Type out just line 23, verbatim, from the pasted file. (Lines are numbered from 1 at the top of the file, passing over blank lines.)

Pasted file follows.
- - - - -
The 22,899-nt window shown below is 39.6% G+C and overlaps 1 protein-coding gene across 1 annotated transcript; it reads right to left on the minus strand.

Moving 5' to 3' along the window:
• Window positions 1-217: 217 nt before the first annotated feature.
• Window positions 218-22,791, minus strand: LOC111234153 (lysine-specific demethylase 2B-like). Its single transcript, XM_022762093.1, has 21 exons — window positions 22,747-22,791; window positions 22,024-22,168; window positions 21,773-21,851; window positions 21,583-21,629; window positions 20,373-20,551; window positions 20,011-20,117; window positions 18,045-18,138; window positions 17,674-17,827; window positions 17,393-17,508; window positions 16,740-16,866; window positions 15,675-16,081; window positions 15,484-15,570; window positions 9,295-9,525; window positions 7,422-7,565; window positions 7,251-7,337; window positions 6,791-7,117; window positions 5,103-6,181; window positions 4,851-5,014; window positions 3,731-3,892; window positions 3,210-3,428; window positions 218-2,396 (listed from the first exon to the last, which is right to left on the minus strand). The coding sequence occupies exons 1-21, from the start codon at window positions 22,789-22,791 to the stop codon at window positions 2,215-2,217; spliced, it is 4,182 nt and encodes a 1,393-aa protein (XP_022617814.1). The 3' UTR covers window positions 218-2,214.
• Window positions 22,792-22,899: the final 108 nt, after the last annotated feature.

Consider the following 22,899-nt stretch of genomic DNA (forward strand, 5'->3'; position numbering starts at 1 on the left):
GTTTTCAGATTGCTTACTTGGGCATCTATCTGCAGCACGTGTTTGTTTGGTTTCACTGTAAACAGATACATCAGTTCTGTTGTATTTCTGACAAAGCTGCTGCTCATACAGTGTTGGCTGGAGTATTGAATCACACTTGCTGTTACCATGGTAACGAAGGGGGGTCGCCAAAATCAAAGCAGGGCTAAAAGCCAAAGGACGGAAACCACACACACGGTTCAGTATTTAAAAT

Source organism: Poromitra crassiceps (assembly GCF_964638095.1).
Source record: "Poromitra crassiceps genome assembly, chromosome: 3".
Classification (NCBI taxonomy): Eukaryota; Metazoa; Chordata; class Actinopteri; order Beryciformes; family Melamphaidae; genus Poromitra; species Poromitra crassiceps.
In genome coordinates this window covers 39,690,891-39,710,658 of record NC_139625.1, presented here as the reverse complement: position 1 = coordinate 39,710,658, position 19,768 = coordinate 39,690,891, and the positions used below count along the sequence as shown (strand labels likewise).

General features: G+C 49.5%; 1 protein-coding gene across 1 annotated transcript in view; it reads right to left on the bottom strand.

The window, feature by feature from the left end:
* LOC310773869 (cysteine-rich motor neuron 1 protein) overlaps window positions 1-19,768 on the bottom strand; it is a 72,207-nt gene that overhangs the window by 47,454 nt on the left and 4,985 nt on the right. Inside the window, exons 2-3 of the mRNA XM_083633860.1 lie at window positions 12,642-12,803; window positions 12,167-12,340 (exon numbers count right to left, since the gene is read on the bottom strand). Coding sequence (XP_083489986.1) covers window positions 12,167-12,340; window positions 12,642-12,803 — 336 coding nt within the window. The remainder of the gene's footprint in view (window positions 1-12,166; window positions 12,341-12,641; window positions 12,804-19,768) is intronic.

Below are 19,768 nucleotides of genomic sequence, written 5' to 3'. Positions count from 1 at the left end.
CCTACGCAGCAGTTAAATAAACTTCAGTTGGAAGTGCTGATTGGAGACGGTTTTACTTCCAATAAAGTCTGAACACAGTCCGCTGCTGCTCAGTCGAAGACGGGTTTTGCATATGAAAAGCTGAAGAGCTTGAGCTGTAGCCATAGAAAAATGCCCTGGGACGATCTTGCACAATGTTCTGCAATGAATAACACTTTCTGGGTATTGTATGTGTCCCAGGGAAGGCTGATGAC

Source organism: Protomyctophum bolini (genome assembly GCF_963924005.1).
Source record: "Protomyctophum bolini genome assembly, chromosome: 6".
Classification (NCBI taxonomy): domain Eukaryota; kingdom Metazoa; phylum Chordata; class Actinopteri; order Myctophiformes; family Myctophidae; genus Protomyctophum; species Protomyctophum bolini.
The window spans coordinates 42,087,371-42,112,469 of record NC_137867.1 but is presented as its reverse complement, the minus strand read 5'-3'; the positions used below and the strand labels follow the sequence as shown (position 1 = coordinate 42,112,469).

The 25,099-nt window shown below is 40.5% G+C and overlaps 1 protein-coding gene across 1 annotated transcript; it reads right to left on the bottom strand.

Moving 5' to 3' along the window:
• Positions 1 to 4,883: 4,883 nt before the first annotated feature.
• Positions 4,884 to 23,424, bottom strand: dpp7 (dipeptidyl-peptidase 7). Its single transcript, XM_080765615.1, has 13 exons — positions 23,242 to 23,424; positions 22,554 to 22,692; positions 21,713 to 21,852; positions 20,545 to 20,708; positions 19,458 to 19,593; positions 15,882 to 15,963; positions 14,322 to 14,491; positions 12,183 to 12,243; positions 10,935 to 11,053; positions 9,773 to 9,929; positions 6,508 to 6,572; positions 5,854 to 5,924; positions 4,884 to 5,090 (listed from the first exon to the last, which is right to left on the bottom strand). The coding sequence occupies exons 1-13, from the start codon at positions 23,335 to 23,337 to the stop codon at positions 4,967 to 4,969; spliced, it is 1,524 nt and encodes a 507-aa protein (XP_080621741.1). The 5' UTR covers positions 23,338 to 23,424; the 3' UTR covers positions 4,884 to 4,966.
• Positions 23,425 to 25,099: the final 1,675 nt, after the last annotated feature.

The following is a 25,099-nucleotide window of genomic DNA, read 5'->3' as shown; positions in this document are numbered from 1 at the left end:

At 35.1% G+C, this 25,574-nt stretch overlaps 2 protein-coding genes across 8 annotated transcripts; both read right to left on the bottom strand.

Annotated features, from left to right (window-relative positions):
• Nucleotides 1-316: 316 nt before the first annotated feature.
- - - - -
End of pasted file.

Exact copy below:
• Positions 1 to 4,883: 4,883 nt before the first annotated feature.